Since 2015, Lionel Louis has served as the President of Museum Volunteers, a group of 200 men and women who lead free tours of the museums on weekends. Folks are often surprised when they learn he is in charge of the group. After all, his boyish features and wide-eyed enthusiasm make him appear even younger than his 32 years.
But, do not mistake his youth for inexperience. He is a dedicated specialist in Singaporean history, constantly upgrading his knowledge about our shared heritage.
“A docent’s training spans between three to four months,” he explains. “There are mock tours to do and research papers to write. And, once you start guiding, the learning doesn’t stop. Guests tell you new information, and curators give you new angles to talk about. Your tour is always evolving and changing.”
He began guiding at the National Museum four years ago, telling visitors stories about its most prized exhibits, such as the Singapore Stone and the Revere Bell. One of his favourite items on display is John Turnbull Johnson’s 1851 oil painting of the Padang, titled The Esplanade at Scandal Point. He enjoys pointing out all the easily missed details on the canvas, such as the presence of Orang Laut and Arab traders, as well as the view of the Armenian Church,St Andrew’s Church and Government House (now known as the Arts House).
He also takes great pleasure in revealing secrets of the past that were not taught in school. For instance, history textbooks often neglect to mention that Colonel William Farquhar had two wives: one in Scotland and another in Malacca. The punchline to this anecdote is that one of his descendants, via his Malaccan wife Nonio Clement, is the Canadian Prime Minister Justin Trudeau.
Towards the end of his tour of the History Gallery, he begins sharing tales about independent Singapore. “There’s a lot of personal stories I can tell people,” he says. “Like, there’s the Stop at Two poster. I like to tell guests that we’re a young nation, and our policymakers may make mistakes. We’re still learning from them.”
His favourite bit of the tour, however, is the conclusion, when the guests give him a round of applause. “People say, ‘I never knew history could be so interesting.’ That’s when I know I’ve done a good job. I once started a tour, and an elderly man said, ‘You look too young to be a docent. Are you sure you’ll do a good job?’ And, after the tour, he said, ‘I’ll give you a ten out of ten.’”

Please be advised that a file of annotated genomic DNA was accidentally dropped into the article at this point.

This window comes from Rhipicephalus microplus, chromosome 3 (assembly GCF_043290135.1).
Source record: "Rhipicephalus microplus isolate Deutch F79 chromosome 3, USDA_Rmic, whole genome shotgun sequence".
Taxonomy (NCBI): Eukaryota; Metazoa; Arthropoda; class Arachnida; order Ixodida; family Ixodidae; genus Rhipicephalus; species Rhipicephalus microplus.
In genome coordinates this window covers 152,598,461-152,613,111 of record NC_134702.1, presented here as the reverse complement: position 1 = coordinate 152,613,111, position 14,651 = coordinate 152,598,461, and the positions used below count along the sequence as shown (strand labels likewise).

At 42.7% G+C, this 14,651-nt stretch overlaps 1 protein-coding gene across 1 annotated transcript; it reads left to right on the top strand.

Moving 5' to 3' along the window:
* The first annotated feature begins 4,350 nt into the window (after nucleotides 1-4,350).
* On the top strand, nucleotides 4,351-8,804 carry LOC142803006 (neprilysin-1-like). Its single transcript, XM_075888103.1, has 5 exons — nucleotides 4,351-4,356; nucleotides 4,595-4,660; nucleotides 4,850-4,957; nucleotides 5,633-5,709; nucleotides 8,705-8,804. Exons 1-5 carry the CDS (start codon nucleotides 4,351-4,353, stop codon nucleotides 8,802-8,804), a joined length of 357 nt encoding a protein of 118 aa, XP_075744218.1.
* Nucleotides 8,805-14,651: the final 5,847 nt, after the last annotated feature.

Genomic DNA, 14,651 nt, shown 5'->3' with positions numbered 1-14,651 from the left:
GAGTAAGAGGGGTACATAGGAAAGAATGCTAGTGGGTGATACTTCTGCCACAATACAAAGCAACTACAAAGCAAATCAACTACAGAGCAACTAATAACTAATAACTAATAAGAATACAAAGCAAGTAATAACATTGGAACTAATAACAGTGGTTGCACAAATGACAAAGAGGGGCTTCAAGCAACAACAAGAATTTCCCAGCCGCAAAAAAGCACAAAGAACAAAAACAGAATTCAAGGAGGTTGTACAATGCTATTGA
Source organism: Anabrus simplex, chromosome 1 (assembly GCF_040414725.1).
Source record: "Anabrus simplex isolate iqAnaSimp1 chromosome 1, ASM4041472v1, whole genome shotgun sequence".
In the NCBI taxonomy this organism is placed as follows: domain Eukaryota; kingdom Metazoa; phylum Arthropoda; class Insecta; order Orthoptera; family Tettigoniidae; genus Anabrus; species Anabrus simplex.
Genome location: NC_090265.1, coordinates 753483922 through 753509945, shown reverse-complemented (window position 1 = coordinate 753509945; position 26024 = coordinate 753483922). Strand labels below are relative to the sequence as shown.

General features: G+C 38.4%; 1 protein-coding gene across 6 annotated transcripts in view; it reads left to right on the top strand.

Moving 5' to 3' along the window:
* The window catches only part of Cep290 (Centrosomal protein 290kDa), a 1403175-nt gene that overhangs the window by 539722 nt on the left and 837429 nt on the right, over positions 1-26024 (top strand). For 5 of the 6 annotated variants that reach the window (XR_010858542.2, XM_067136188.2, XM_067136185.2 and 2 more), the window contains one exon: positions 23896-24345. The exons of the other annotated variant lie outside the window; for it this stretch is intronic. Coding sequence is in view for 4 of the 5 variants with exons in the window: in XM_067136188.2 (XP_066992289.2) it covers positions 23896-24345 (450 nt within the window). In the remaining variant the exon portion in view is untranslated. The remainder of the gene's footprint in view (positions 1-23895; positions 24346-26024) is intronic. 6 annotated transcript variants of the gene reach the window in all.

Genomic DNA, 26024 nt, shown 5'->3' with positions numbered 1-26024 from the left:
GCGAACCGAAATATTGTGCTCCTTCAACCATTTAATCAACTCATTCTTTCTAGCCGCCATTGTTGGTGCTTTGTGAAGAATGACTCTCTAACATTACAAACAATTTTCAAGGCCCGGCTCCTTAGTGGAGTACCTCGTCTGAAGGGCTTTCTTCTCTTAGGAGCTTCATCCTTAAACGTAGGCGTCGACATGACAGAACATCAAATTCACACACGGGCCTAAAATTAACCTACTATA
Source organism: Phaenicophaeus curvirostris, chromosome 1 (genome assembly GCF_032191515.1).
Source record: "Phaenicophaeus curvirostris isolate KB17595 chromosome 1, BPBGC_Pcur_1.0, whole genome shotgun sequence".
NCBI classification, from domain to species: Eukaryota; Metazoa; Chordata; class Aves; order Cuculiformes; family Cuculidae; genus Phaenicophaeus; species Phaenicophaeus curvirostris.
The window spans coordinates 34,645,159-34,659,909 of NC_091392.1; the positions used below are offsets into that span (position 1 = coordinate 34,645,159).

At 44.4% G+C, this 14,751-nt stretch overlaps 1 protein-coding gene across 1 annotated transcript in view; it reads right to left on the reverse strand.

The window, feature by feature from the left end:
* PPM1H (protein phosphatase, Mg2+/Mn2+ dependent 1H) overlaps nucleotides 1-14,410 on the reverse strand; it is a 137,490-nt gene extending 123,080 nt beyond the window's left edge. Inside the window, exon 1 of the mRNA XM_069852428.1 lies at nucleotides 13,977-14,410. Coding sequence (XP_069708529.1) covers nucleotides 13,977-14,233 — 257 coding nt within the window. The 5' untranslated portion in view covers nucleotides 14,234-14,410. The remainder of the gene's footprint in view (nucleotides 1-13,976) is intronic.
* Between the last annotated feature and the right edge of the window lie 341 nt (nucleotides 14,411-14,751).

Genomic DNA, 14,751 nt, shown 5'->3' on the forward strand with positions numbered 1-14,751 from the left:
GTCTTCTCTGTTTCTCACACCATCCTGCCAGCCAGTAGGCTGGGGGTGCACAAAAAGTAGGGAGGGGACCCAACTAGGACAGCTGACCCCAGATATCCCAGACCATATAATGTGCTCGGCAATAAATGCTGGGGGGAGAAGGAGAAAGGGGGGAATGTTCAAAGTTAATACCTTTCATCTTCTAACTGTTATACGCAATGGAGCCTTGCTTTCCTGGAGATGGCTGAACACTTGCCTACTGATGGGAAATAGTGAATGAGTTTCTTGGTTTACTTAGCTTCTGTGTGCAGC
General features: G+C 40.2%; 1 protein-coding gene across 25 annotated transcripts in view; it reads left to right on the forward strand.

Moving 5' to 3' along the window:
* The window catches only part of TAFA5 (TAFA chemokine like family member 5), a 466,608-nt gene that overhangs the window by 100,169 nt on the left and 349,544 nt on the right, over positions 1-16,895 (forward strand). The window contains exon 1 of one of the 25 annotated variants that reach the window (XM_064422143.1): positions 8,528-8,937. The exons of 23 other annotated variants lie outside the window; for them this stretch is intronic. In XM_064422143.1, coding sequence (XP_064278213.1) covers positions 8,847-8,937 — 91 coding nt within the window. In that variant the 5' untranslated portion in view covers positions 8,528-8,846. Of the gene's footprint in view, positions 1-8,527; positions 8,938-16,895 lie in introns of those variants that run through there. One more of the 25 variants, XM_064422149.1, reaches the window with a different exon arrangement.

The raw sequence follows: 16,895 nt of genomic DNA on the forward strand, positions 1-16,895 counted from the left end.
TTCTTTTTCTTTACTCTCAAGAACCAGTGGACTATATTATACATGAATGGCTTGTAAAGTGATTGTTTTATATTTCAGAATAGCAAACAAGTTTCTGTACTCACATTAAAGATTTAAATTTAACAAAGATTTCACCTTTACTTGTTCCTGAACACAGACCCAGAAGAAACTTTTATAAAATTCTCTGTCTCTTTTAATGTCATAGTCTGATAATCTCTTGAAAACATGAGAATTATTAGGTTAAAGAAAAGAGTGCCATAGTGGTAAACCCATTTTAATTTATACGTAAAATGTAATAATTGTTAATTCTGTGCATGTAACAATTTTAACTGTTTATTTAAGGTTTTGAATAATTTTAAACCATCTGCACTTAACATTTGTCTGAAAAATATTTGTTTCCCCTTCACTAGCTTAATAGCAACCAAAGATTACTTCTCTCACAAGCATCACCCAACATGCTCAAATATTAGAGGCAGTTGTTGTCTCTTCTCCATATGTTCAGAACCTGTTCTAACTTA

Occasionally, Lionel has been involved in slightly more unusual tours. For instance, as part of the Singapore Heritage Festival 2016, he was trained by a theatre company to lead dramatised tours. He ended up playing three different roles: a 14th century villager, an early 20th century Chettiar and the Chettiar’s son who became a civil servant. His fellow guides played roles like black and white amahs, rickshaw pullers and Japanese soldiers. “It was very draining, but also very fun,” he says.
Mind you, not all volunteers need to be such dynamic storytellers. He points out the many other roles one can play at the museums, such as welcoming visitors as a host, or ensuring that they keep to the rules in the exhibition space as a gallery sitter.
As the President of Museum Volunteers, Lionel has many responsibilities besides guiding. Together with a committee of 14 other people, he ensures that the guides are properly scheduled, trains new volunteers, organises Learning Days and collects feedback for the museums.
He is also attempting to create better documentation and a structured long-term strategy for his group, so that they can remain relevant in these changing times. But, planning ahead can be difficult, since the museums themselves are constantly changing and seeking new directions.
He experienced one such change when the Indian Heritage Centre opened in 2015. In spite of being Indian himself, he soon realised he had a lot to learn as a volunteer. “I was born into a Catholic family, then I converted to Buddhism. I had no idea about all the Hindu gods and their different forms. Then, I learned about all the different religions in the Indian community, like Parsism and Jainism, and about the independence leader Subhas Chandra Bose, and Tamil Murasu founder G Sarangapany.”
Surprisingly, the artefact that moves him the most is not a religious statue or a war relic. It is a Tamil language typewriter, capable of printing the 200-plus combinations of characters used in the script. The object reminds him of his own Tamil lessons as a schoolboy in the 1990s. Back then, he did not think much of the fact that Tamil fonts were available on the computer. But, he now realises that this was only possible because people who loved the language invented new ways to bring it into the 20th and 21st centuries.
He is grateful not only to the museum but also to the people who donated the typewriter: the family of the late Tamil poet Viswanatha Ikkuvanam Iyer. Their generosity has enabled him to gain a new appreciation for his heritage.
“Museums play a very important role in society because they’re a visual documentation of people and stories,” he says. “It’s important to document your own stories, so that museums can share them with people.”
By Ng Yi-Sheng